U.S. Department of the Interior, National Park Service
WHAT IS THE NATIONAL REGISTER OF HISTORIC PLACES?
The National Register is the official Federal list of districts, sites, buildings, structures, and objects significant in American history, architecture, archeology, engineering, and culture. National Register properties have significance to the prehistory or history of their community, State, or the Nation. The register is administered by the National Park Service. Nominations for listing historic properties come from State Historic Preservation Officers (SHPOs) and, for properties owned or controlled by the United States Government, Federal Preservation Officers (FPOs). Properties are also determined eligible for listing at the request of SHPOs and Federal agencies. While SHPOs and FPOs nominate properties for National Register listing, private individuals and organizations, local governments, and American Indian tribes often initiate the process and prepare the necessary documentation. A professional review board in each State considers each property proposed for listing and makes a recommendation on its eligibility. Communities having a certified local historic preservation program, called Certified Local Governments (CLGs), also make recommendations to the SHPO on the eligibility of properties within their community.
WHAT QUALIFIES A PROPERTY FOR LISTING?
Properties listed in the National Register of Historic Places possess historic significance and integrity. Significance may be found in four aspects of American history recognized by the National Register Criteria:
A property must meet at least one of the criteria for listing. Integrity must also be evident through historic qualities including location, design, setting, materials, workmanship, feeling, and association.
Generally properties must be fifty years of age or more to be considered historic places. They must also be significant when evaluated in relationship to major trends of history in their community, State, or the nation. Information about historic properties and trends is organized, by theme, place, and time, into historic contexts that can be used to weigh the historic significance and integrity of a property.
WHAT IS THE PURPOSE OF THIS BULLETIN?
This bulletin contains instructions for completing the National Register of Historic Places Registration Form (NPS 10-900). Registration forms and continuation sheets (NPS 10-900-a) are available from State historic preservation offices, Federal preservation offices, and the National Park Service.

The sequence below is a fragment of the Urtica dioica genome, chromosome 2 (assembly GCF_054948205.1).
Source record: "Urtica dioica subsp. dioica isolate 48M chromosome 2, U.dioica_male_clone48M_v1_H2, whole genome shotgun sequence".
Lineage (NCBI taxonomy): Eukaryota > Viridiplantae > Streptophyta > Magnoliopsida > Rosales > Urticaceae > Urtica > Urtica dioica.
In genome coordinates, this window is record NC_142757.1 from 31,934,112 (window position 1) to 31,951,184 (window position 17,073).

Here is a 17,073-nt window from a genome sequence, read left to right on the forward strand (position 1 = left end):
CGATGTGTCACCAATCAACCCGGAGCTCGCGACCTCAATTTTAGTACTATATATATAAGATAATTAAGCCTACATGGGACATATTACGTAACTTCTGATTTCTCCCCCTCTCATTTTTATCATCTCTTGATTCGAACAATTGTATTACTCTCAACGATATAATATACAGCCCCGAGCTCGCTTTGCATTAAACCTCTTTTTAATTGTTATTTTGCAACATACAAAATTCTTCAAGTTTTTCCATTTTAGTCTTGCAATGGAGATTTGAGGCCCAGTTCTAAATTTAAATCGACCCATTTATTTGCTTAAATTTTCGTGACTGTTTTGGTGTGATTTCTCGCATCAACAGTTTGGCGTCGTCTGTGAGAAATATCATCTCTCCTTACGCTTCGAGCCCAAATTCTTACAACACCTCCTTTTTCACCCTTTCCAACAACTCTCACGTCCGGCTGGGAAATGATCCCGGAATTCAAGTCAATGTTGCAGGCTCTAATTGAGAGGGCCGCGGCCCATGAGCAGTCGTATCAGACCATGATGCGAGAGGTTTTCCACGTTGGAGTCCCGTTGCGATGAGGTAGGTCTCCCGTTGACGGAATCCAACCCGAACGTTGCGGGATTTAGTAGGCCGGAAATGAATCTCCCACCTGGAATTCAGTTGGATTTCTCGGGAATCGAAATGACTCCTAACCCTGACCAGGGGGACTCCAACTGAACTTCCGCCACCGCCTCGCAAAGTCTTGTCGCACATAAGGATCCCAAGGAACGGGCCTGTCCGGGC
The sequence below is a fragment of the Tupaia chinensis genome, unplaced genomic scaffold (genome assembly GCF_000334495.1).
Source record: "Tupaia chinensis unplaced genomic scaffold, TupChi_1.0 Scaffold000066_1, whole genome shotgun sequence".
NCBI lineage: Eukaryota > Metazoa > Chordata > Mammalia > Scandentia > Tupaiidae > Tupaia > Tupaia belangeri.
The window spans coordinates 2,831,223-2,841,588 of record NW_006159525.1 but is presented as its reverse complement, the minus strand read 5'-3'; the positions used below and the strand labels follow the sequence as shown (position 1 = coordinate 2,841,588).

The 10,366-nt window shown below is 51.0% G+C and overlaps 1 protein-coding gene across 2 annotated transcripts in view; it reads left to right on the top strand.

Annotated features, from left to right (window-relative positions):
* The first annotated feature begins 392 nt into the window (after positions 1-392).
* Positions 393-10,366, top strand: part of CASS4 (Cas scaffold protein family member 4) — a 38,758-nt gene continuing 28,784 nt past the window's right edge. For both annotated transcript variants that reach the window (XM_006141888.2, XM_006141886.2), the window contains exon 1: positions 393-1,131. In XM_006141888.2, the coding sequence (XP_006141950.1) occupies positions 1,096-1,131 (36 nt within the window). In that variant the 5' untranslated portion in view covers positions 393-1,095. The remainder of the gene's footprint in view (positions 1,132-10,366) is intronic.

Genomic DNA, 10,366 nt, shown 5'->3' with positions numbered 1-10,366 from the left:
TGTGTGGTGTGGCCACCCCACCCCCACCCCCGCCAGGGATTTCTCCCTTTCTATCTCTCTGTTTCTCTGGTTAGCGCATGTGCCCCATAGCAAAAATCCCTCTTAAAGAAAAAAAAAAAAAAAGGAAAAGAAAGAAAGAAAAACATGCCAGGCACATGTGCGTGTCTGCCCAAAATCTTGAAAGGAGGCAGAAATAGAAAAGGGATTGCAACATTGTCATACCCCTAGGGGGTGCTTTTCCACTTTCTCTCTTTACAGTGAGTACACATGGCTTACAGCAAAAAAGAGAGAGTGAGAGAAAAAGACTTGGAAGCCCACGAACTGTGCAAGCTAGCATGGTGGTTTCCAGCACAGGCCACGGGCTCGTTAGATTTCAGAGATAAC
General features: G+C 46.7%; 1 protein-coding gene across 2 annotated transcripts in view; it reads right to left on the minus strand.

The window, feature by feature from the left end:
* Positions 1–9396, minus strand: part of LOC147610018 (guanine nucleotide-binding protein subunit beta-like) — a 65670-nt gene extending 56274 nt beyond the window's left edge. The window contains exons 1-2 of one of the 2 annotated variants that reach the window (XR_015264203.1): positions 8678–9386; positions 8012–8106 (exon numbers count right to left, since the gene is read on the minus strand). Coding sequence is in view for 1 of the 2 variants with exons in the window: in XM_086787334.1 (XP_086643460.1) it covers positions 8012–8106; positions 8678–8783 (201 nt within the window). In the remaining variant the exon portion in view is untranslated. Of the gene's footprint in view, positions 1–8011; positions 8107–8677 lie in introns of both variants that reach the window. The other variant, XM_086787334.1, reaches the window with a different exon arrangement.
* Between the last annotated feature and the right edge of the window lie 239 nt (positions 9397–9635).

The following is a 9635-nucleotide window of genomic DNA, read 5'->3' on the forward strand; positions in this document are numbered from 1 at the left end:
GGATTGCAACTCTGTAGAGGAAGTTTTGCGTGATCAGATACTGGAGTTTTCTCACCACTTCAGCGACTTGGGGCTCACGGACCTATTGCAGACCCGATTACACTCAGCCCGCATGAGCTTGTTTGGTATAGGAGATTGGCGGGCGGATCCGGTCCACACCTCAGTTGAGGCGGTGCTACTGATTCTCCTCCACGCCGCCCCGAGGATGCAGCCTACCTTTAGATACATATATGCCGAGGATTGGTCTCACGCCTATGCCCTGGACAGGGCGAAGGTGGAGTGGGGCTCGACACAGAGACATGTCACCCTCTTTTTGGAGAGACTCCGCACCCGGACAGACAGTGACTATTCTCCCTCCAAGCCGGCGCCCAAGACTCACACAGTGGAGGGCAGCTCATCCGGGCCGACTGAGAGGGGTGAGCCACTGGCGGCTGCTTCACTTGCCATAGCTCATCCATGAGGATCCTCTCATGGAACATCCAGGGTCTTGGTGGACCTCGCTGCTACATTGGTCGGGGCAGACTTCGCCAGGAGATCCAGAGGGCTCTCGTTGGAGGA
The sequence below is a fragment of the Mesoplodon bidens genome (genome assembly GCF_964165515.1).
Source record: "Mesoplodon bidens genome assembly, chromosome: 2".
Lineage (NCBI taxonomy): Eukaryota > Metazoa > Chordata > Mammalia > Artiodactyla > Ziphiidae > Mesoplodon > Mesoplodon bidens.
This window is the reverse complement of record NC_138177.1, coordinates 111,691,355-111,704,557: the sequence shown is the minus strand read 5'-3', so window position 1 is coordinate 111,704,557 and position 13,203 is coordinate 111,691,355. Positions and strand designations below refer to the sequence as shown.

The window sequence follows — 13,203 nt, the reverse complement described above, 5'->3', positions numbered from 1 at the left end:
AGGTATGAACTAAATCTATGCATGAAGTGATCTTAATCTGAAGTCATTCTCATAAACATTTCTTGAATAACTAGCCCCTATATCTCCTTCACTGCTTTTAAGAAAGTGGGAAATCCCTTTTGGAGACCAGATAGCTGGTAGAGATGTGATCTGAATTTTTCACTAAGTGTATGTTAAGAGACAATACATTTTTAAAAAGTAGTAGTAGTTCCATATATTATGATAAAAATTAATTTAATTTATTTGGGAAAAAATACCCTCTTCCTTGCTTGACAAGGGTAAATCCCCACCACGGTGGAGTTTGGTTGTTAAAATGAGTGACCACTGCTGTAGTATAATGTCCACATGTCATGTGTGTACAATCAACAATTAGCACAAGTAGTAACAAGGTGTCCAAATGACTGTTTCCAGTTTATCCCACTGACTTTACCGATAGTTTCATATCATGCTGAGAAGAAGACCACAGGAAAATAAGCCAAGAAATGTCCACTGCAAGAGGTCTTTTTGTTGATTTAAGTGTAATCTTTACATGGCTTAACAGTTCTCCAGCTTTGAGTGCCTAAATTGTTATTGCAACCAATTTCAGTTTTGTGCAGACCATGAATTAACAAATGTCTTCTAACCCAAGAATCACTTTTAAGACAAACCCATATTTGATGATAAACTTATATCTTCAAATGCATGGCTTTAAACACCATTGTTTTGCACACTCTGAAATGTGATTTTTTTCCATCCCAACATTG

The National Register Registration Form is used to document historic properties for nomination to the National Register of Historic Places. It is also used to document properties for determinations of eligibility for listing.
One registration form is completed for each entry in the National Register. The entry may be a single property, such as a historic house or bridge, or it may be a historic district containing many buildings, structures, sites, and objects. Registration forms may be submitted separately or may be grouped within multiple property submissions.
Information on the National Register form has several purposes:
The registration form must show that the property meets one of the four criteria. Even if a property appears to qualify under several criteria, only one needs to be documented for listing.
National Register documentation assists in preserving historic properties by documenting their significance and by identifying the historic characteristics that give a property historic significance and integrity. This information can be used in educating the public about significant historic properties and their preservation.
Once a property has been listed in the National Register, documentation, in the form of written records and a computerized data base called the National Register Information System (NRIS), becomes part of a national archive of information about significant historic properties in the United States.
WHO MAY PREPARE A NATIONAL REGISTER NOMINATION?
Any person or organization may prepare a National Register nomination. This includes property owners, public agencies, private institutions, local historical societies, local preservation commissions, local planning offices, social or merchant organizations, professional consultants, college professors and their students, special interest groups, or interested members of the general public.
Applicants submit completed forms to the State Historic Preservation Officer (SHPO) in the State where the property is located. Forms for properties owned by the Federal government are submitted to the Federal Preservation Officer (FPO) of the agency responsible for the property.
Anyone interested in having a property nominated to the National Register should contact the SHPO or FPO to learn how nominations are processed and how to get started. The SHPO can also inform applicants if their community is a Certified Local Government (CLG), which also has a role in nominating properties to the National Register.
Persons researching a historic property for the first time may wish to consult National Register Bulletin 39: Researching a Historic Property, which provides helpful hints and sources for documenting historic houses, commercial buildings, churches, and public buildings. Guidance on deciding whether a property has historic significance and integrity can be found in National Register Bulletin 15: How to Apply the National Register Criteria for Evaluation. A sample of a completed registration form is included in this bulletin.
Additional National Register bulletins, which provide guidance on nominating specific types of properties, are listed in Appendix X and are available from the SHPO, FPO, or the National Register of Historic Places, National Park Service, Interagency Resources Division, U.S. Department of the Interior, Post Office Box 37127, Washington, DC 20240.
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